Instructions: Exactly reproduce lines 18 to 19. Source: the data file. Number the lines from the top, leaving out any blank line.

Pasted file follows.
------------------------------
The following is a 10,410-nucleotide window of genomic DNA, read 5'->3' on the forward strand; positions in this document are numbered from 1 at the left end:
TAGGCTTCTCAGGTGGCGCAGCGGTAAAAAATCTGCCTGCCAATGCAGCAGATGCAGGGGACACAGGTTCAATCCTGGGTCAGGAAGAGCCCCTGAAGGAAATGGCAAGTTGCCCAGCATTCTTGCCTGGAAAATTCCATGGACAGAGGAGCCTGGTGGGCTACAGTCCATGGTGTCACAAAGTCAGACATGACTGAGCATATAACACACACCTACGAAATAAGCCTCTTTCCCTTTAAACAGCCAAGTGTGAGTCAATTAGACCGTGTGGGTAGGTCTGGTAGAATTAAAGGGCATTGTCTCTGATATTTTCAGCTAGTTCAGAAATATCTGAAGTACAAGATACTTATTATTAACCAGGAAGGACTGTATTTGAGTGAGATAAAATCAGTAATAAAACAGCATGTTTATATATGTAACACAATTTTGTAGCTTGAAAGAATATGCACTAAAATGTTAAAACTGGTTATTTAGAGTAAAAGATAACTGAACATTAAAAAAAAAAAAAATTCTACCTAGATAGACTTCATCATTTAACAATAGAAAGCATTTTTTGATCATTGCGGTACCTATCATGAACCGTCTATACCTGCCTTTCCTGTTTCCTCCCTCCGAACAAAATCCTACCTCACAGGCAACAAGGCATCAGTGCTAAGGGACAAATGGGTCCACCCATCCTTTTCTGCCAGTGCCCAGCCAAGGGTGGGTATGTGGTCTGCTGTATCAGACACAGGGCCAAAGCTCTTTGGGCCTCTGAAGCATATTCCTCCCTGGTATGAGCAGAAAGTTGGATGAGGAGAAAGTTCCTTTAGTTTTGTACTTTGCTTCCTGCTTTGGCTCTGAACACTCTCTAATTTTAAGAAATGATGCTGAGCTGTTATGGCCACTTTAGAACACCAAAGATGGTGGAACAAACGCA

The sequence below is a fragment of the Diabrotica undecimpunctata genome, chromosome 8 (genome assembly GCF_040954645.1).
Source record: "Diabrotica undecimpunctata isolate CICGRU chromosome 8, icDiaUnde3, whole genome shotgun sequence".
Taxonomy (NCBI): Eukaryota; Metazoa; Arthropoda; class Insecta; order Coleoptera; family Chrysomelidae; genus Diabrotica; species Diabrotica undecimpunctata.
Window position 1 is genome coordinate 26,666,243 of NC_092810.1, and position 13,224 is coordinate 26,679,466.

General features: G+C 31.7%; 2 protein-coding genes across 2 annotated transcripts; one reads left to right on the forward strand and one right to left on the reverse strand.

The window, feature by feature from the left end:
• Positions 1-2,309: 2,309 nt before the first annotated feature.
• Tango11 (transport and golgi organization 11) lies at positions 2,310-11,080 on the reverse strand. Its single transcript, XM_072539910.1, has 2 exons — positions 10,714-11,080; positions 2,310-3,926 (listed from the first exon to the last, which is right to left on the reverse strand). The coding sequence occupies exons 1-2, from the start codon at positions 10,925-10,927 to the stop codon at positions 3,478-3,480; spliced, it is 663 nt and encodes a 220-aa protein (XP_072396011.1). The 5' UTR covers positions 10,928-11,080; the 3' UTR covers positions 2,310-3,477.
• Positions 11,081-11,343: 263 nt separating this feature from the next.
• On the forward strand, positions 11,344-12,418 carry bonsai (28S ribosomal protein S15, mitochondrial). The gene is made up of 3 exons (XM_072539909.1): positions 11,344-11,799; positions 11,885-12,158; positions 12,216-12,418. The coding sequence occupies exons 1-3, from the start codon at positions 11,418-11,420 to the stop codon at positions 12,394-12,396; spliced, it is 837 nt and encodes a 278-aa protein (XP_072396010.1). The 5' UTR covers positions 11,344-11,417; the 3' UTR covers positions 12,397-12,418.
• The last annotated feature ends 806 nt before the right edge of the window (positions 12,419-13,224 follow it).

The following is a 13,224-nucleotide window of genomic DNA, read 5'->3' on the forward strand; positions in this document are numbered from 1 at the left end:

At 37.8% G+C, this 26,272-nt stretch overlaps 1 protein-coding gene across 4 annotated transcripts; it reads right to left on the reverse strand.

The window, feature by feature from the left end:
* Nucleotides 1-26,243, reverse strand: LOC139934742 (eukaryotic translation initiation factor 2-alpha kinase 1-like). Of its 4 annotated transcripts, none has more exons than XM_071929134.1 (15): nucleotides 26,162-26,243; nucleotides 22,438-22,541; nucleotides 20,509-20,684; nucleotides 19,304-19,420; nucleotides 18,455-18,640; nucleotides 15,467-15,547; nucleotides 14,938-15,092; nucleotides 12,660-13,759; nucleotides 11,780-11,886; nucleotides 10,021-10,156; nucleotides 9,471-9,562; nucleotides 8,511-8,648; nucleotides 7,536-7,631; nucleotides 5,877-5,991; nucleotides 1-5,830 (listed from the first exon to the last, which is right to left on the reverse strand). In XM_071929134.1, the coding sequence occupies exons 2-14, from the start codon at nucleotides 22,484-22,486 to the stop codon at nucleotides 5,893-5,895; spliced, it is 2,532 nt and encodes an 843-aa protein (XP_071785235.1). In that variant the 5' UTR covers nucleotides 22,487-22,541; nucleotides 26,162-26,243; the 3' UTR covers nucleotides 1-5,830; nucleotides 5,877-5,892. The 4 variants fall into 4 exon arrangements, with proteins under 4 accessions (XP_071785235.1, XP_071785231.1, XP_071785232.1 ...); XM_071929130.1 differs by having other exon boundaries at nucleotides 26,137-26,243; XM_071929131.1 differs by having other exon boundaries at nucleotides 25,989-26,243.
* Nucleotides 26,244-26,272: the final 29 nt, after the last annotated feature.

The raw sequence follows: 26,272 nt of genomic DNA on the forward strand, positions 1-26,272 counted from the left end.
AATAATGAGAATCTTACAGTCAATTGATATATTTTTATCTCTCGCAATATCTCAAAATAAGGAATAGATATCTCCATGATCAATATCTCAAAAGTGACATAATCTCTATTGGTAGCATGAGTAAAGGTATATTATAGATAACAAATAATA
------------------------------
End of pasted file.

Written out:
* Nucleotides 26,244-26,272: the final 29 nt, after the last annotated feature.

The raw sequence follows: 26,272 nt of genomic DNA on the forward strand, positions 1-26,272 counted from the left end.